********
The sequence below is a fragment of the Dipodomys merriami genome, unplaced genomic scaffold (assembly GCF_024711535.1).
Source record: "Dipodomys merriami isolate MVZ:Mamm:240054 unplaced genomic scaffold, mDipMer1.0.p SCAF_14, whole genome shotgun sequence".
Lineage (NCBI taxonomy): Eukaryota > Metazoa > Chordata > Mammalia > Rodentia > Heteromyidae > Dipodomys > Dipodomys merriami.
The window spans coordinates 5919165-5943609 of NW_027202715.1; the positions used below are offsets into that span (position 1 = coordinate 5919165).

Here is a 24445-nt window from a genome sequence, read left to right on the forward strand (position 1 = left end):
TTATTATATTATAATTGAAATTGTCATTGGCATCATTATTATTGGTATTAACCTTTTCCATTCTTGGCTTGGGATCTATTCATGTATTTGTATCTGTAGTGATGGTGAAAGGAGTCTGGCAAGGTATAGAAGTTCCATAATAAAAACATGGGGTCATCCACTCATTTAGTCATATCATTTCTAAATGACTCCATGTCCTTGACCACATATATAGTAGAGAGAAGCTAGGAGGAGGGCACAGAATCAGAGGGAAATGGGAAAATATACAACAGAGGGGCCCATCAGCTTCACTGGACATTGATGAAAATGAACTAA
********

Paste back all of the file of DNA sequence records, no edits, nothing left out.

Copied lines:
The sequence below is a fragment of the Dipodomys merriami genome, unplaced genomic scaffold (assembly GCF_024711535.1).
Source record: "Dipodomys merriami isolate MVZ:Mamm:240054 unplaced genomic scaffold, mDipMer1.0.p SCAF_14, whole genome shotgun sequence".
Lineage (NCBI taxonomy): Eukaryota > Metazoa > Chordata > Mammalia > Rodentia > Heteromyidae > Dipodomys > Dipodomys merriami.
The window spans coordinates 5919165-5943609 of NW_027202715.1; the positions used below are offsets into that span (position 1 = coordinate 5919165).

Here is a 24445-nt window from a genome sequence, read left to right on the forward strand (position 1 = left end):
TTATTATATTATAATTGAAATTGTCATTGGCATCATTATTATTGGTATTAACCTTTTCCATTCTTGGCTTGGGATCTATTCATGTATTTGTATCTGTAGTGATGGTGAAAGGAGTCTGGCAAGGTATAGAAGTTCCATAATAAAAACATGGGGTCATCCACTCATTTAGTCATATCATTTCTAAATGACTCCATGTCCTTGACCACATATATAGTAGAGAGAAGCTAGGAGGAGGGCACAGAATCAGAGGGAAATGGGAAAATATACAACAGAGGGGCCCATCAGCTTCACTGGACATTGATGAAAATGAACTAA